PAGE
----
In the light of several recent events in the board gaming industry, I thought it only appropriate to try and dive into a few of my thoughts on Kickstarter, and how I will be approaching it as an indie developer. So, today's post will be all about trying to lay out both challenges and advantages to indie Kickstarters, and describe what I do with Rogue Angels.
Hopefully this will give you confidence in my ability to deliver, and some insight into my thought process.
Enjoy the read - and do not forget to be notified when I launch :)
Everything I say in regard to Kickstarter comes from a point of survivorship bias. I have tried it several times, failed, succeeded, and something in-between. You can see my Kickstarter profile here.
Besides that I have been heavily involved in other Kickstarter creators' projects. Backed a lot of projects. Written, blogged about it, held presentations, and in general tried to share my experiences on the subject matter as much as possible.
I have also created a Kickstarter Kit with a set of Excel spreadsheets to help other indies facilitate Kickstarter economy/projection estimation. Including calculations on production, outreach, and conversion.
The first thing to talk about is the project scope of Rogue Angels. Since my Burning Suns experience where the scope went completely off the rails, and the manufacturer apparently followed same pattern, I have learned the hard way, just how much scope determines the success/failure of a project. Regardless of what the Kickstarter funding might say.
I have become somewhat obsessed with streamlining (KISS). This goes into most of the things I create, and this is clearly reflected in Rogue Angels as well. Things must be simple and functional while still providing great value to the play experience.
In practice this means:
I am not in this to create a box that rivals the size of Frosthaven, Skyrim, or Isofarian... but I am 100% here to rival the experience! :)
This could be a half year course on the university in and of itself. So, in short, economy is always a hot topic when it comes to Kickstarter projects, as the nature of the beast dictates that creators play on the phycological aspect of not being transparent. It is not good business to show true funding goals or disclose all calculations.
This puts indie creators like me in a bit of a pickle - as I want to be transparent due to my personal values and what business ideal I practice, but I also cannot afford it, as this turns off a lot of potential backers.
The data is longwinded on this topic, but the statistics say you need roughly 40% of your "real" funding goal within the first 48 hours of your campaign. But for the campaign to take off, you must reach beyond 100% of your Kickstarter funding goal by the 2-days mark. I talk a lot more about this in a live-stream I did earlier, where I introduced some of the math behind it.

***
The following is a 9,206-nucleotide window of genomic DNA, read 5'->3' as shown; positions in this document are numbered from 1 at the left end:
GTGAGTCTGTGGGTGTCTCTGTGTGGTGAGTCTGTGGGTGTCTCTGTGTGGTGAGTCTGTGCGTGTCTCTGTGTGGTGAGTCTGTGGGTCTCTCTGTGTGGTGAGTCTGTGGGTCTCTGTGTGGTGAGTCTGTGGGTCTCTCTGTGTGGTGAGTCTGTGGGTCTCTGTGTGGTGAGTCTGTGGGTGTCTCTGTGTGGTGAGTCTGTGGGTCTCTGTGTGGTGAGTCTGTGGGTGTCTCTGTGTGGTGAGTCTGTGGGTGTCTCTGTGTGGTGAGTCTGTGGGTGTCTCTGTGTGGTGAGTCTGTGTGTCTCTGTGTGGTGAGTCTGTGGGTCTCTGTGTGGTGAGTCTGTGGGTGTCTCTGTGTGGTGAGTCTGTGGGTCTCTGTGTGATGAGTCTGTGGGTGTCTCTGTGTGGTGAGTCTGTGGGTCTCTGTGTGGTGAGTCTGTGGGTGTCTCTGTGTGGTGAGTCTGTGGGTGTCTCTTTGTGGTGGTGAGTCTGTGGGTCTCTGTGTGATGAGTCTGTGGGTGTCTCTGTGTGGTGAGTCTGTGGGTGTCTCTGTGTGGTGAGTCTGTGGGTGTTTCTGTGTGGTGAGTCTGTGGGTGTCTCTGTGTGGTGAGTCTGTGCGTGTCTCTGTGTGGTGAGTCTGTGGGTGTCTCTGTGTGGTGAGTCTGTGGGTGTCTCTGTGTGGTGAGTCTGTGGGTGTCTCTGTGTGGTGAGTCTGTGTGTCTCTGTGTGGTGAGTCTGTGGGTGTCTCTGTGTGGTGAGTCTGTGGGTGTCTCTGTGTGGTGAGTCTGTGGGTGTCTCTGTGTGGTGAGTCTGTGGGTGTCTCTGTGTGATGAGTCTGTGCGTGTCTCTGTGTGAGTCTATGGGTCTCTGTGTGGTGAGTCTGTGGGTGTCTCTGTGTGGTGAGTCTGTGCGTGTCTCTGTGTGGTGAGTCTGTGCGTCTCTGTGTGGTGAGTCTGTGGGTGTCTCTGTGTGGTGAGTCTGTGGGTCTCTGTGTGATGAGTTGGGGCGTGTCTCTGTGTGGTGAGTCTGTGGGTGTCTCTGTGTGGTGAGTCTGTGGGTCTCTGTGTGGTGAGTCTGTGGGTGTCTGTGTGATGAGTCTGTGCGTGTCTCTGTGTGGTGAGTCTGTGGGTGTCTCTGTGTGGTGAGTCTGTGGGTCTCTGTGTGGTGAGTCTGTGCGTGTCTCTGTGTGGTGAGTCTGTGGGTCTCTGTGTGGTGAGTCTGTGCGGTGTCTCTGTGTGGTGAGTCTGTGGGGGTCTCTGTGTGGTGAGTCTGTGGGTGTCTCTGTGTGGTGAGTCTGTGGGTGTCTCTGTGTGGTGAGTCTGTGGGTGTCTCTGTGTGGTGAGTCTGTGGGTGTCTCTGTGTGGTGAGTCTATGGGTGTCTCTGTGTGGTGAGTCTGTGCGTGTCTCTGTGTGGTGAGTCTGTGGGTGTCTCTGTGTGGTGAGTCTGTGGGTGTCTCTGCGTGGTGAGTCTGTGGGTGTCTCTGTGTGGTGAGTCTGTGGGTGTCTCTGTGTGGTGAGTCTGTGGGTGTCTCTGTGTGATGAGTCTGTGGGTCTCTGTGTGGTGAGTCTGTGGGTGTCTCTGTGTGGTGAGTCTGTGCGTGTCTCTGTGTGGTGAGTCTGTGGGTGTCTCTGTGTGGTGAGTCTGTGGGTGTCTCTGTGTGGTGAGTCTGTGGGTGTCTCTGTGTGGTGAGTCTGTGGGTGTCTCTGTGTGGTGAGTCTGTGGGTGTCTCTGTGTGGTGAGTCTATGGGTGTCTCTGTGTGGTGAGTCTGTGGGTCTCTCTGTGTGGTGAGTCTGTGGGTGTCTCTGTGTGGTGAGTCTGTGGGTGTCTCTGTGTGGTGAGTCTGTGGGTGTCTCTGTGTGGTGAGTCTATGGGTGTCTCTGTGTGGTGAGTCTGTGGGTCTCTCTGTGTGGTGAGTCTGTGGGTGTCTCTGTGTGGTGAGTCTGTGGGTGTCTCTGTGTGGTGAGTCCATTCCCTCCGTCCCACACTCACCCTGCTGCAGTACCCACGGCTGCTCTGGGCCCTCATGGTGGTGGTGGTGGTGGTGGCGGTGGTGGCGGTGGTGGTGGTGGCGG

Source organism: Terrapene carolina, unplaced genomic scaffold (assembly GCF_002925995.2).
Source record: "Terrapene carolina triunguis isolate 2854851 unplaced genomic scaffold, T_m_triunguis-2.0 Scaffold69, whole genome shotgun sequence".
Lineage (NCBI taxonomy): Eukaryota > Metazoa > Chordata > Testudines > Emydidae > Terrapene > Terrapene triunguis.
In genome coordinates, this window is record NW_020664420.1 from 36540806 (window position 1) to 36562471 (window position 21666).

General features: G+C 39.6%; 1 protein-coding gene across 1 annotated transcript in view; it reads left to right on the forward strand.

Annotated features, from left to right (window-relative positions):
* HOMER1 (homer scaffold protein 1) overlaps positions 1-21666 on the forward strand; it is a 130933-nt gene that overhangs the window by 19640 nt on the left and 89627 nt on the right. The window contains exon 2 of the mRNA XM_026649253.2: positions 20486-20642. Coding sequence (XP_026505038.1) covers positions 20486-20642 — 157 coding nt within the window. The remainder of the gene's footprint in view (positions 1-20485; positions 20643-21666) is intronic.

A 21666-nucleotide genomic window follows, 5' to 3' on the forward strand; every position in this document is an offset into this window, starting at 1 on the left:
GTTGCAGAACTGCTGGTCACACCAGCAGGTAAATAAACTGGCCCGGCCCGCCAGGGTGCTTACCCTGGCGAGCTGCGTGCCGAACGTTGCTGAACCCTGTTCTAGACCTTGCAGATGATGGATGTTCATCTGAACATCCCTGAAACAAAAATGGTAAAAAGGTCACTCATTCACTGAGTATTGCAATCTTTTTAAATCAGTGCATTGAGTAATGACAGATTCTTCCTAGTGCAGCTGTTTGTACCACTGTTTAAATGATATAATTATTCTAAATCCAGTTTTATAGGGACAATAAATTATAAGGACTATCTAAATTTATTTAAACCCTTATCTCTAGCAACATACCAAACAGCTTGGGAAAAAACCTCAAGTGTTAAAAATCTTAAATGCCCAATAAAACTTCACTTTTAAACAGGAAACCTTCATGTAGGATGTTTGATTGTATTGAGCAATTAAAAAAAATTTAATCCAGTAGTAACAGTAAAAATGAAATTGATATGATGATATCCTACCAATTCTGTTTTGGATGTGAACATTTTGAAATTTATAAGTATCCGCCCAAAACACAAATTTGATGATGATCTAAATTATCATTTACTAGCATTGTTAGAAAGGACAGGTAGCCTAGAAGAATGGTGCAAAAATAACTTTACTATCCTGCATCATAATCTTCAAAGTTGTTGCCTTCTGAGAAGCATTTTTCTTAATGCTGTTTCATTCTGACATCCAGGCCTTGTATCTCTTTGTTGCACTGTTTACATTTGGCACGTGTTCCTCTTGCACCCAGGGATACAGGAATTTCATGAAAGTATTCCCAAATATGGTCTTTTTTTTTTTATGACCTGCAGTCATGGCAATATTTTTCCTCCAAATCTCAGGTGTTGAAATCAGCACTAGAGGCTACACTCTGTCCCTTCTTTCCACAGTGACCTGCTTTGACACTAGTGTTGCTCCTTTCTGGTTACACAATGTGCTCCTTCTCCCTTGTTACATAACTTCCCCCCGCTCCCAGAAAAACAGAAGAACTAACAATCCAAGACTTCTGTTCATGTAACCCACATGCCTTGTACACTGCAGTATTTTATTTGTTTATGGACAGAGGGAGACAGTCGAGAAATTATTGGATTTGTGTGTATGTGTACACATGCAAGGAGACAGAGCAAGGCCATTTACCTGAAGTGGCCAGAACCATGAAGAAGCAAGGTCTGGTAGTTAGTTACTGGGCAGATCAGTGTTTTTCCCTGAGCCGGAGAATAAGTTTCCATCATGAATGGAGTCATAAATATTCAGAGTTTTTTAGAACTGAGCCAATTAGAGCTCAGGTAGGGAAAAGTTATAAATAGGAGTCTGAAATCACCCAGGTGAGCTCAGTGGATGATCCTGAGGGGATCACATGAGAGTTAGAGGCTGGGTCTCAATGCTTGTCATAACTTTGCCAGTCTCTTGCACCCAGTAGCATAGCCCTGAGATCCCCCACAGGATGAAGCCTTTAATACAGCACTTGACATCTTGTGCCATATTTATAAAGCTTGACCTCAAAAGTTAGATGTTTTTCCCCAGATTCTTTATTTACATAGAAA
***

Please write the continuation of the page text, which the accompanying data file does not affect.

- In practice this means that I will be aiming at a Kickstarter funding goal that I think is doable within 48 hours, and that makes up roughly 40% of my real funding goal.
This is how those ends will have to meet. However, this also means that the stretch goals will have to be somewhat "hollow/superficial", as they cannot represent huge increases in costs, which would again demand more funding, manipulated by more stretch goals and so on... a bad cycle, leading to company death.
While we are at "company death", I think it is important to touch upon one aspect, where I believe you, as an indie, can have an edge compared to established companies.
As an indie you often start out working on your projects while still having a day job, which means you usually do not have to drain the project of money to pay yourself. Your running costs are in other words very low compared to companies who have employees.
Here are a few ways scale works for me:
Rogue Angels is definitely an indie project, a passion project with a business potential. At no point does it need to turn into a business for the game to become a reality.
An undertaking like this has undoubtedly a lot of different risks. Anything from war, storms, and tipped containers to shipping crisis, illness, and manufacturing strikes. Some of this could be mitigated by having a large company, but in the end, it will all have to be mitigated by me.
I cannot control the world or higher powers, but I can control my own effort and focus. In the end, YOU have to put YOUR faith in a former soldier, who enjoys creating gaming experiences, who lead by example, and who has an uncompromised approach to transparency, communication, and discipline.
In practice - I have seen and experienced worse than what I believe this project can ever throw at me. There is nothing you cannot work your way through, as long as you stay disciplined and focused. I have proven I can get to the end of the projects I launch :)
I am a firm believer of most success and failure come down to your communication or lack thereof. You can build a lot of goodwill, trust, and understanding from being honest and proactive about challenges and project progression.
Part of that built-up I am trying to do through my blog posts here, my lessons learned shared in forums and Facebook groups, livestreams, and in general my continued interaction with previous backers, testers, fans, and everyone else interested in seeing Rogue Angels becoming a reality :)
Thank you for making it this far :)
Now I would like to know what your thoughts are? Is there anything you would like me to comment on? What risks do you see with Rogue Angels, what can I do to help others feel better about backing my project?
Do not forget to sign up for the launch, this is really important.
I hope you will have a great weekend, and thanks again for all the encouragement :)
Best regards Emil